by Eve Byron, Independent Record Staff Writer
Seven appeals have been filed in opposition to a Helena National Forest management plan for the Clancy/Unionville area south of town.
Five of the appeals came from motorized vehicle proponents, who mainly claim that the decision is too restrictive. “We want reasonable use and access to public lands,” said Doug Abelin, a member of the Capital Trail Vehicle Association. “If there was a visible reason, a logical explanation why they closed all the roads, then we would be receptive to some changes. But we can’t find one good reason for it. We are pretty adamant that we haven’t abused the land, and have in fact helped out there getting grants for work. We just feel the public has a right to be there, and closing Brooklyn Bridge is probably the straw that broke the camel’s back. That road has been there for about 100 years.”
Others who opposed portions of the travel plan include the Montana 4X4 Association and three individuals.
The two additional appeals came from three environmental groups who have concerns about the vegetative portion of the decision. They include a joint appeal by the Ecology Center and Alliance for the Wild Rockies, and one by the Native Ecosystems Council.
Alliance Executive Director Mike Garrity said the main points in their 90-page appeal involved old trees, a proposed logging road in an area that most people think is a protected roadless area and the cost of the logging. “We’re not convinced they (the Forest Service) knows where the old growth is, so they’re not sure if they’re going to be cutting it or not,” Garrity said. “Another problem is they would put a road on land contiguous to the Black Mountain Roadless Area, into an area that most people think is part of the roadless area. And then they’re going to lose $200,000 on the logging alone. I think it would be more productive to invest the money in land acquisition.”
The appeals didn’t surprise Helena District Ranger Duane Harp, who noted that the Forest Service had worked closely with area residents to come up with a “good project supported by a thorough analysis.” “Although we are disappointed in the number of appeals, we fully expected to get appeals on opposite sides of the issue,” Harp said.
This is the second go-round for the Clancy/Unionville project, which covers 36,000 acres of national forest in the mountainous terrain that provides the scenic southwest backdrop for Helena. The project area includes Oro Fino, Wakina Sky and Grizzly gulches, as well as Park Lake and the Brooklyn Bridge trail.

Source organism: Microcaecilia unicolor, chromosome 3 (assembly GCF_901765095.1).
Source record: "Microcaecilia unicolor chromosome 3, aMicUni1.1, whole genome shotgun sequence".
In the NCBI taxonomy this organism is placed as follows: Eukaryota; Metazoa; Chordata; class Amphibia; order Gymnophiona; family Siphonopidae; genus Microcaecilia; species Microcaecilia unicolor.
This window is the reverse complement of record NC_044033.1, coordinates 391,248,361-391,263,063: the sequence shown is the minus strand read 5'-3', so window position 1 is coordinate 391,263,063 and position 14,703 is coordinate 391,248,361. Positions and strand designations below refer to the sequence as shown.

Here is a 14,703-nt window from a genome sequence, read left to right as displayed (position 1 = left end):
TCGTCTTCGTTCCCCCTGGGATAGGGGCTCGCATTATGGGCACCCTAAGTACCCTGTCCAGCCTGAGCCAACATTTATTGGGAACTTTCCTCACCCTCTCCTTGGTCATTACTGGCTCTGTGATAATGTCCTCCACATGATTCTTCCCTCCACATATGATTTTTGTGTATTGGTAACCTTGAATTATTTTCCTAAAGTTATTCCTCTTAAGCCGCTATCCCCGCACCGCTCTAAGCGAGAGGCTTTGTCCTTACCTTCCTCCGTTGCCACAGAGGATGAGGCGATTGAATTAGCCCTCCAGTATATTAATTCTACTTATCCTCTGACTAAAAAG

Interspersed among the federal lands are scores of homes, many of which could be threatened should catastrophic wildfires occur in the forest, which prompted the need for a management plan.
The first plan was issued three years ago, after five years of studies and meetings. It called for logging almost 8 million board feet of timber on 1,900 acres, as well as using small “controlled burns” on 2,450 acres to take out shrubs and small trees that provide fuel for wildfires. It also called for thinning trees on another 850 acres, removing 20 miles of existing roads and converting another eight miles of roads to non-motorized trails.
Seven environmental groups successfully protested the plan, which a regional forester said didn’t adequately address the cumulative effects of the project. Three of those original groups also appealed the newest plan, which Helena Forest Supervisor Tom Clifford issued in February.
It calls for logging 5 million board feet on 1,450 acres and “decommissioning” 28 miles of roads, including closing the popular Brooklyn Bridge forest service road. That left 136 miles of road and six miles of trails open to motorized vehicles, including routes in the north and south forks of Quartz Creek and Kady Gulch.
Abelin said the decision forces trail riders onto roadways, where they have to have current drivers’ licenses and street legal vehicles to ride. Not only does this limit access to public lands, it also raises the age for youths to ride legally. Under current laws, children 12 and older can ride on trails if accompanied by an adult.
Garrity counters that the proposal actually creates five miles of new roads, but added that their appeal doesn’t involve the travel management part of the plan.
The Forest Service is now preparing its response to the appeal points. During the week of April 28, a review team at the Regional Forester’s office in Missoula will make a recommendation to an appeals deciding officer to either uphold the decision or remand it to Clifford for further analysis.
If the plan is upheld this time, and there are no subsequent legal challenges, project work would begin this summer and could take up to seven years to implement.
Reporter Eve Byron can be reached at 447-4076 or by email at firstname.lastname@example.org